My therapist loaned me a book from author Gordon Livingston entitled Only Spring, based on the journal he kept after the news of his 6-year-old son’s diagnosis with leukemia and ultimately the agonizing cycle of faith lost and hope gained.
I’m in the faith lost part of it all in my life and I’ve forgotten the definition of hope. I mentioned my blog to my therapist so she told me about Livingston’s book. It seemed like a good fit on multiple levels. It only took the foreword to inspire me to share.
Written by author Mark Helprin – educated at Harvard, Princeton and Oxford and served in the Israeli Army, Israeli Air Force and British Merchant Navy – the foreword hit a nerve. It struck my longing to clutch Jax tightly once again.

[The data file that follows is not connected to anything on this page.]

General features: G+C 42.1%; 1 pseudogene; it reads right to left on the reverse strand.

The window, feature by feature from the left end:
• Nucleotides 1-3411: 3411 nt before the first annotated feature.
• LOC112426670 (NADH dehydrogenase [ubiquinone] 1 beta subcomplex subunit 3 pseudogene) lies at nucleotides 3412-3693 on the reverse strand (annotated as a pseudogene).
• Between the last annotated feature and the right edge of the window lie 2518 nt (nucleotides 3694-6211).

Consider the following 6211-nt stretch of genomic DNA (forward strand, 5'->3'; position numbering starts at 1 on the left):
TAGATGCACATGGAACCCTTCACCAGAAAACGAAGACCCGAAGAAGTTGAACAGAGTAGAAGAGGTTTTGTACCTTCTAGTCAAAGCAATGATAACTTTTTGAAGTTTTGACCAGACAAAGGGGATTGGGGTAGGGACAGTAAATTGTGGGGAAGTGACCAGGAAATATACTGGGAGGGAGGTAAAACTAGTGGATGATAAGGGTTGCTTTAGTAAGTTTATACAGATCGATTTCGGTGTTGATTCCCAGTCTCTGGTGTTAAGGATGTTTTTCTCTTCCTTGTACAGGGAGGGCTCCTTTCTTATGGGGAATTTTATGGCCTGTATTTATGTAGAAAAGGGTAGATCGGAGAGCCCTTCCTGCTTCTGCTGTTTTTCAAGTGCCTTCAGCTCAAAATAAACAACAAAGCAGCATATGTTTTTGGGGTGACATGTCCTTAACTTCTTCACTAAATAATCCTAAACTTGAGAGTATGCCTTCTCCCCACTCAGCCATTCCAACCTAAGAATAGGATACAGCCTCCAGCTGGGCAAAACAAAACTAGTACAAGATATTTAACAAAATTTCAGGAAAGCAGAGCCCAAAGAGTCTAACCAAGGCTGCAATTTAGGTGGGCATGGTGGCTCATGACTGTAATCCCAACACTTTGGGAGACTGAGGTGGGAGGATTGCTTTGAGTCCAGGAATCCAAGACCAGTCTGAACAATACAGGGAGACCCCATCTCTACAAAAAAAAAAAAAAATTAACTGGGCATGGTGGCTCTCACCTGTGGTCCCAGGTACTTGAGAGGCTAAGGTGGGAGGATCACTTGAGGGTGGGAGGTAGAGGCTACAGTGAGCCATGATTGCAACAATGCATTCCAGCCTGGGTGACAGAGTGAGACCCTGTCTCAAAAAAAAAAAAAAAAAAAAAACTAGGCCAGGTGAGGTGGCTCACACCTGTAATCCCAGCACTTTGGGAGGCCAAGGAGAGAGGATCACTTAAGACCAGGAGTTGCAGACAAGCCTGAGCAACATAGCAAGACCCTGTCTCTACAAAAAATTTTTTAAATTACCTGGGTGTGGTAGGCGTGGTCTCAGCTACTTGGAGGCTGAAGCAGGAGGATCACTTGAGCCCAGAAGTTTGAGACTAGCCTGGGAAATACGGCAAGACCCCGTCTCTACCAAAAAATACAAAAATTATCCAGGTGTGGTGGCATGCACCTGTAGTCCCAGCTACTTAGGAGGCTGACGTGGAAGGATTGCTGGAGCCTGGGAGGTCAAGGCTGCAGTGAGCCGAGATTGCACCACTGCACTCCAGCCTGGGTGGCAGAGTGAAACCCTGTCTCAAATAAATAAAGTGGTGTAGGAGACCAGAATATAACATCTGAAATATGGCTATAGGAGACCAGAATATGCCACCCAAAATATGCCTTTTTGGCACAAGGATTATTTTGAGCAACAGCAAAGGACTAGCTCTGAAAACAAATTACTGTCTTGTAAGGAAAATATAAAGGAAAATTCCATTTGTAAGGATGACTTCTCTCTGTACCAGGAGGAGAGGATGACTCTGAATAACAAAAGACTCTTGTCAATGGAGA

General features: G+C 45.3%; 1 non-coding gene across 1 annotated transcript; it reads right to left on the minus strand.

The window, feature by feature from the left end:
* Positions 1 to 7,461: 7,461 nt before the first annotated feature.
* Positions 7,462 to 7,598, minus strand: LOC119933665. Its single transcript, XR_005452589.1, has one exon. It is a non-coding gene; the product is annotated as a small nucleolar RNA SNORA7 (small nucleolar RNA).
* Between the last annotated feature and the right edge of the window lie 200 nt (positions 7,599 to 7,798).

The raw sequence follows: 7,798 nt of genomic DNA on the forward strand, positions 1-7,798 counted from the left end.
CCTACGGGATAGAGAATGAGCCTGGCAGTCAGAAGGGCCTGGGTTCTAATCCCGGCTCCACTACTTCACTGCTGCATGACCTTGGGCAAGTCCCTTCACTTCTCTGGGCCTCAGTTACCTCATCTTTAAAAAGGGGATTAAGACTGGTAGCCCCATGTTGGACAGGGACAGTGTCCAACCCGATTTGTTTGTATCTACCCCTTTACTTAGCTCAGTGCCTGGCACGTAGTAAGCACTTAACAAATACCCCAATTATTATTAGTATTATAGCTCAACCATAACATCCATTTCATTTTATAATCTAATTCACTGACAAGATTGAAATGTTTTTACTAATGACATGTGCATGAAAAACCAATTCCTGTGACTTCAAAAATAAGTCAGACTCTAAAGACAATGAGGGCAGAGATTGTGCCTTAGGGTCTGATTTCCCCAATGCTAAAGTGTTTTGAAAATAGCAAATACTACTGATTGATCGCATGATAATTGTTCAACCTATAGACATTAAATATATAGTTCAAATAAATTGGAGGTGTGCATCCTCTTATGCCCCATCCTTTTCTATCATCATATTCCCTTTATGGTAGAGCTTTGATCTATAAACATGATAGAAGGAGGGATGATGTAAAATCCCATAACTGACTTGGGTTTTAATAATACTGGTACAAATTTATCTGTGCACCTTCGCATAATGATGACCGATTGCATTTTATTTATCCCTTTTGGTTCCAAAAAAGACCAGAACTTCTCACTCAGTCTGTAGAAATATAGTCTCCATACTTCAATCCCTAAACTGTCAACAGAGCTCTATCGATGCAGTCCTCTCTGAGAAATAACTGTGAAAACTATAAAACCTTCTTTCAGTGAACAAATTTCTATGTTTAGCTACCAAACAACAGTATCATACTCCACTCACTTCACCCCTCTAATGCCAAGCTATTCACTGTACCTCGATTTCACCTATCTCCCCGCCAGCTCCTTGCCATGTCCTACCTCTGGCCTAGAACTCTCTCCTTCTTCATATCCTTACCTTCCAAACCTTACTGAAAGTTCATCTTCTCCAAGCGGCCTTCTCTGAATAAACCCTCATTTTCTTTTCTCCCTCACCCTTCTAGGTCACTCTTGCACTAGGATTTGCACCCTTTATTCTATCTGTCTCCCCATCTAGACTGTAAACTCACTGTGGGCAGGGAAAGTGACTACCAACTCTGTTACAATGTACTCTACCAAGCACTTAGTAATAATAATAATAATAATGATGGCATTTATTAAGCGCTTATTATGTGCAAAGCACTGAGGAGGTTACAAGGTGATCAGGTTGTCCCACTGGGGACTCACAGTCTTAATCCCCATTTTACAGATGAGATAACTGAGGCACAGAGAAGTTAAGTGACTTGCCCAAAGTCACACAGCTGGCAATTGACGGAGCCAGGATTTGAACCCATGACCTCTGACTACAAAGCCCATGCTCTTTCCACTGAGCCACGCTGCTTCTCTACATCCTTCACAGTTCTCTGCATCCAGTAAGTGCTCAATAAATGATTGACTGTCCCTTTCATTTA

Whether Lucas (Livingston’s son) rose into a world of light or was taken with a roar into waves of speeding darkness as if into the deep ocean, he went alone. The way I see it, he is either clasped tightly to the breast of God, or there is no God. One way or another, he has given his father, and in some respects all of us, a great gift. He has made death a prospect of fulfillment, an excitement, for what greater need is there but to find the lost child, or at least to chance that one may find him? If you were on a ship battered by immense waves (and, believe me, you are) that swept your child from your arms would you not (given that you had no others for whom to remain) throw yourself into the deep, hoping for the chance that in the vast black ocean you might grab onto him? Comforted just to know that you would suffer the same fate?
And if you had to remain, to protect others, would you not dream all your life of the day when, your responsibilities over, you would finally get to the sea?
I’ve mentioned before in this space that my wife and I no longer fear death, and Helprin’s words explain exactly how I feel. For now, we’re here to protect our twins. But I will dream every day of hitting that sea and feeling his little hands in mine again.